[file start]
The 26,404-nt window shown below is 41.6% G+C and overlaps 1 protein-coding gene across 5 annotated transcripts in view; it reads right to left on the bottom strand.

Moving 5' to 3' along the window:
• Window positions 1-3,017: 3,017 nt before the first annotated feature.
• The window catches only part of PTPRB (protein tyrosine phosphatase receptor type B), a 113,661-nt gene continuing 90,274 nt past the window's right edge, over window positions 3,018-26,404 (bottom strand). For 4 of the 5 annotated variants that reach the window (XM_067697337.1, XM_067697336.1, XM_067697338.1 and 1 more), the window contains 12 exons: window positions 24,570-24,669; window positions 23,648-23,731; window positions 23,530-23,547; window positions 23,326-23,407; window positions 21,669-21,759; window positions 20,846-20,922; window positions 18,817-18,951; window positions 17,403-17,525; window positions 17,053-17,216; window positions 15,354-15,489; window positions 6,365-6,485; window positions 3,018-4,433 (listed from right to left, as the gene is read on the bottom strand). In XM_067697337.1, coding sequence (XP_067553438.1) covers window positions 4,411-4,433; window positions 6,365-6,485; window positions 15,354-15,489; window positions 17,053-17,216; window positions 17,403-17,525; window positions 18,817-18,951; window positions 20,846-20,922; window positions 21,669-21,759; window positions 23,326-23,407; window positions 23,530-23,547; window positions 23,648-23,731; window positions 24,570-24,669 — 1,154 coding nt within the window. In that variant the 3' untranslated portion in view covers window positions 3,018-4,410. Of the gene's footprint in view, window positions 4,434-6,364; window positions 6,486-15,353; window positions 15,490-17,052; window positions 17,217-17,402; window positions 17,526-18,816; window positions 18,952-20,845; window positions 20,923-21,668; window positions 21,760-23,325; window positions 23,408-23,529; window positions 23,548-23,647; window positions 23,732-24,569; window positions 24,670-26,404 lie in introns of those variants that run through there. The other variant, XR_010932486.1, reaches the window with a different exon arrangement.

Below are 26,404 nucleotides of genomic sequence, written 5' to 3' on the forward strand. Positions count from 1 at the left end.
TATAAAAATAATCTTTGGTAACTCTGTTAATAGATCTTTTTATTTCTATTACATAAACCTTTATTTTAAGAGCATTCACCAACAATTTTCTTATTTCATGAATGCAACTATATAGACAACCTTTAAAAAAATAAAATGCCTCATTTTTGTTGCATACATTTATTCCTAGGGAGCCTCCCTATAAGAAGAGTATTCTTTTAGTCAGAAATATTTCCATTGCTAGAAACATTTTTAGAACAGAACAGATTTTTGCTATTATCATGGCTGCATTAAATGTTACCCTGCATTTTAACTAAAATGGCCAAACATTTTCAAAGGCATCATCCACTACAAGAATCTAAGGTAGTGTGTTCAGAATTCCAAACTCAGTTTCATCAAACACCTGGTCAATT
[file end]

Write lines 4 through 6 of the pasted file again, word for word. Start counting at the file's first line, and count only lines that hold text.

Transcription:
• The window catches only part of PTPRB (protein tyrosine phosphatase receptor type B), a 113,661-nt gene continuing 90,274 nt past the window's right edge, over window positions 3,018-26,404 (bottom strand). For 4 of the 5 annotated variants that reach the window (XM_067697337.1, XM_067697336.1, XM_067697338.1 and 1 more), the window contains 12 exons: window positions 24,570-24,669; window positions 23,648-23,731; window positions 23,530-23,547; window positions 23,326-23,407; window positions 21,669-21,759; window positions 20,846-20,922; window positions 18,817-18,951; window positions 17,403-17,525; window positions 17,053-17,216; window positions 15,354-15,489; window positions 6,365-6,485; window positions 3,018-4,433 (listed from right to left, as the gene is read on the bottom strand). In XM_067697337.1, coding sequence (XP_067553438.1) covers window positions 4,411-4,433; window positions 6,365-6,485; window positions 15,354-15,489; window positions 17,053-17,216; window positions 17,403-17,525; window positions 18,817-18,951; window positions 20,846-20,922; window positions 21,669-21,759; window positions 23,326-23,407; window positions 23,530-23,547; window positions 23,648-23,731; window positions 24,570-24,669 — 1,154 coding nt within the window. In that variant the 3' untranslated portion in view covers window positions 3,018-4,410. Of the gene's footprint in view, window positions 4,434-6,364; window positions 6,486-15,353; window positions 15,490-17,052; window positions 17,217-17,402; window positions 17,526-18,816; window positions 18,952-20,845; window positions 20,923-21,668; window positions 21,760-23,325; window positions 23,408-23,529; window positions 23,548-23,647; window positions 23,732-24,569; window positions 24,670-26,404 lie in introns of those variants that run through there. The other variant, XR_010932486.1, reaches the window with a different exon arrangement.

Below are 26,404 nucleotides of genomic sequence, written 5' to 3' on the forward strand. Positions count from 1 at the left end.
TATAAAAATAATCTTTGGTAACTCTGTTAATAGATCTTTTTATTTCTATTACATAAACCTTTATTTTAAGAGCATTCACCAACAATTTTCTTATTTCATGAATGCAACTATATAGACAACCTTTAAAAAAATAAAATGCCTCATTTTTGTTGCATACATTTATTCCTAGGGAGCCTCCCTATAAGAAGAGTATTCTTTTAGTCAGAAATATTTCCATTGCTAGAAACATTTTTAGAACAGAACAGATTTTTGCTATTATCATGGCTGCATTAAATGTTACCCTGCATTTTAACTAAAATGGCCAAACATTTTCAAAGGCATCATCCACTACAAGAATCTAAGGTAGTGTGTTCAGAATTCCAAACTCAGTTTCATCAAACACCTGGTCAATT